Fly Porsche Carrera 6

Fly Porsche Carrera 6

Postby wixwacing » Fri 18 Jul, 2008 11:28 pm

Fly Porsche Carrera 6
1966 Nurburgring 1000 Km


by Phil Wicks


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The Porsche Carrera 6 is one of the models I remember earlier in my youth. It was an Airfix kit and one of the many that a whole generation of schoolboys tried to motorize in their own simple way. It usually consisted of buying one of the few proprietary chassis available at the time and trying to shoehorn a huge Mabuchi into what little space there was, using blocks of balsa, woodscrews and tubes of Araldite. No time or room for a driver let alone a drivers tray. A couple of quick coats of Humbrol and off it went! It was a technique known as ‘race ‘em wet’! (Paint AND glue!)

Other more older, more sophisticated modellers would neatly mount a Kays or an MRRC motor and steering unit underneath and run it with some success but the challenge to get it all in was always there. Probably the reason why Scalextric started off with 1/30th scale! A bit more space to fit the gubbins!

With the advent of progress, slot car manufacturers became plentiful and the contemporary models they depicted also blossomed. In my neck of the woods Scalextric became a poor cousin to the new kids on the block. Names such as Revell, Monogram, AMT, Cox, Strombecker and the like were making big inroads to the disposable income of young boys with a paper round. The older grown ups were now into the fast stuff with home made brass chassis, hot motors and rewinds, sponge tyres and custom controllers.

But most shared one thing and that was to have the latest model or body on the market. 1966 was a good year for new models and the real race tracks were starting to bristle with new race cars from the leading manufacturers. Ford, Ferrari, Porsche Chaparral and Shelby were still busy and the flow on to slot cars was quick. For the local home racer, fast, fierce, flat cars weren’t so important and it was these that snapped up slot car kits by the thousands. It was essential to have a Ferrari, a Chaparral, a GT 40 and not least, a Porsche and at this time it would be the Carrera 6. This must be were I first encountered this model and not having a paper round meant I’d be making this one from scratch and a two shilling Airfix kit was going to be the donor. I don’t recall how successful my conversion was but I do remember it being a fluorescent lime green and being pretty quick in a straight line with its MRRC five pole. I also remember as I grew up and grew older and slot cars dropped out of my life, it would always turn up over the years somewhere in a cupboard or a draw as if to say ‘Don’t forget me!’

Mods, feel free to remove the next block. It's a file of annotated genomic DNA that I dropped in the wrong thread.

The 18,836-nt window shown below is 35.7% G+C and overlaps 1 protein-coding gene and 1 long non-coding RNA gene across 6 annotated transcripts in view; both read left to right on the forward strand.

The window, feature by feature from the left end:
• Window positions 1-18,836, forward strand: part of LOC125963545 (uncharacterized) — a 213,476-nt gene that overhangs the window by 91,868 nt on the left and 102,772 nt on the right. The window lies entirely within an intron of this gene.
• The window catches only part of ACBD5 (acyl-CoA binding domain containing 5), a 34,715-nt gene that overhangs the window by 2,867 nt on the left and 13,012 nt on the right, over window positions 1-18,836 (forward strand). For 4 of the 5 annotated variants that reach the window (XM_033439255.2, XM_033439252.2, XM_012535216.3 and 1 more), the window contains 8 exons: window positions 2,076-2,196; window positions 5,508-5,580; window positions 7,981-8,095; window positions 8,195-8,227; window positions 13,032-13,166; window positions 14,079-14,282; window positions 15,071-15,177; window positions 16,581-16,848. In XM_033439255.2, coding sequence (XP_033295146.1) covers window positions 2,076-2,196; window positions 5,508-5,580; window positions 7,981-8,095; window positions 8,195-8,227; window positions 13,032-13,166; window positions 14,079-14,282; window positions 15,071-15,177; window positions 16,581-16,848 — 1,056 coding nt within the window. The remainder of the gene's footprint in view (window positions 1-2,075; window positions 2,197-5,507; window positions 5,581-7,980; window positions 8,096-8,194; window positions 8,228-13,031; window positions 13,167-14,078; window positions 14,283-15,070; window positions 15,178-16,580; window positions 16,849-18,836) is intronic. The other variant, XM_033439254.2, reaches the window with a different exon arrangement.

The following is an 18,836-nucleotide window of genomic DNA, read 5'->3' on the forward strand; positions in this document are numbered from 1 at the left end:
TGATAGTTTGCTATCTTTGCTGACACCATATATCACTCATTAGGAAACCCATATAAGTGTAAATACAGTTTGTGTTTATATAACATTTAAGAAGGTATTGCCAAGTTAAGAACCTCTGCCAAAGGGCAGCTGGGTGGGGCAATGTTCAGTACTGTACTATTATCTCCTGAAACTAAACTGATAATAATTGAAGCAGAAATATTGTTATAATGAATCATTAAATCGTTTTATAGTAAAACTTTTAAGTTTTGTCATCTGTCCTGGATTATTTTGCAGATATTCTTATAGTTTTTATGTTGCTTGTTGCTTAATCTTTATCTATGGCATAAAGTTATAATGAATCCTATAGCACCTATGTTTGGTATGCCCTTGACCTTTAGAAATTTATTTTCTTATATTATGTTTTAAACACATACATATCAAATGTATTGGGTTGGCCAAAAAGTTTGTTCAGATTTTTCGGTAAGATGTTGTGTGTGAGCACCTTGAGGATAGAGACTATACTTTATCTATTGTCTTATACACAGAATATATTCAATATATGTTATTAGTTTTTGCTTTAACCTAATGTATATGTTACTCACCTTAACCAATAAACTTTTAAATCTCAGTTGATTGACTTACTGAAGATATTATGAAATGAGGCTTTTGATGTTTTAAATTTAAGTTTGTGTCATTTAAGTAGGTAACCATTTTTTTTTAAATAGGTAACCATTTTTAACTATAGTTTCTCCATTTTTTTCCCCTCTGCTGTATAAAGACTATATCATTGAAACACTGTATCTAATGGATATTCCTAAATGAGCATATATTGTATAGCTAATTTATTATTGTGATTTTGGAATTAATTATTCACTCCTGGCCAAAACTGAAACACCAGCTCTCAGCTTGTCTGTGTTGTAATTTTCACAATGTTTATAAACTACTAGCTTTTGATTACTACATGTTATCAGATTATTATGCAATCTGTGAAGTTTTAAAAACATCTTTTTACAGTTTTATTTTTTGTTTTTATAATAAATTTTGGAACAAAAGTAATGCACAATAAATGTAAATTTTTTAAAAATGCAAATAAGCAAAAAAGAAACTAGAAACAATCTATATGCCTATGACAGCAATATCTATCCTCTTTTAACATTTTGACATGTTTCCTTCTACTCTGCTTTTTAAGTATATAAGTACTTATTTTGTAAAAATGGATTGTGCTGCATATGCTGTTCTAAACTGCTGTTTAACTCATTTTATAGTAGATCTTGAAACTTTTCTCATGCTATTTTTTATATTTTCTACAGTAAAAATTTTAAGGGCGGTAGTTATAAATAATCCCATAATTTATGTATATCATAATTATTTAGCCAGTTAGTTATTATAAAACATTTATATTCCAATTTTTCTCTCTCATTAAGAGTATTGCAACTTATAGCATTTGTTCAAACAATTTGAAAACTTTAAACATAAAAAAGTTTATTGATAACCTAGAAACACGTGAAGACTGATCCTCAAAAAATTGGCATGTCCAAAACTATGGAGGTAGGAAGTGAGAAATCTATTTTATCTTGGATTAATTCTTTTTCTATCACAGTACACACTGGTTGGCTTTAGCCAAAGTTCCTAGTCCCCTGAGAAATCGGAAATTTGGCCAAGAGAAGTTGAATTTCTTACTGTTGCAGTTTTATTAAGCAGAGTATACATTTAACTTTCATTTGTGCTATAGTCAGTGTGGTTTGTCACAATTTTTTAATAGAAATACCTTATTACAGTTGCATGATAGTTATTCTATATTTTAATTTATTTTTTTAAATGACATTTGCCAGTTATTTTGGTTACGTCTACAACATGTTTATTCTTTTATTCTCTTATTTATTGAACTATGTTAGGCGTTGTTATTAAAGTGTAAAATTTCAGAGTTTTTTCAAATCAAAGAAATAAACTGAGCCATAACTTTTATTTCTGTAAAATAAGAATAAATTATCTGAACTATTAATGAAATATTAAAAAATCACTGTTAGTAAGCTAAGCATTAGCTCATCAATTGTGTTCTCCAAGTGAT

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But I did and to this day I don’t recall its fate and had forgotten all about it… until now! The Fly Porsche had leapt at me from the computer screen a few weeks back as if to say ‘Remember me!’ and a pang of guilt caused me to track one down to John Hayward at Classicslot. A good deal later and five days in the post saw the familiar brown carton on my doorstep. Postie had been and left it in the absence of anyone being about. I took it in and after the normal evening’s ablutions I sat down for dinner with the opened box in front of me.

Some of you who have read my reviews know about my love – hate relationship with the Fly slot car company. It’s my view that in the past they have been blatantly guilty of not producing the goods ‘out of the box’! Some quality issues have muddied their pool a bit and just when you think it’s all over, they do it again. Well, once again I have stuck my neck out and am determined to be objective and unbiased in my review. I tend not to bother too much with mainstream model reviews as they are done to death by every man and his dog on every forum but as this model was an inevitable purchase and having read a couple of reviews and comments so far, I decided to give it the once over, so here goes.


Out of the box this model is another slot car beauty! I’m a sucker for a good slotcar and this to me is good. Another model which isn’t plastered from head to foot in sponsor’s decals must be a plus!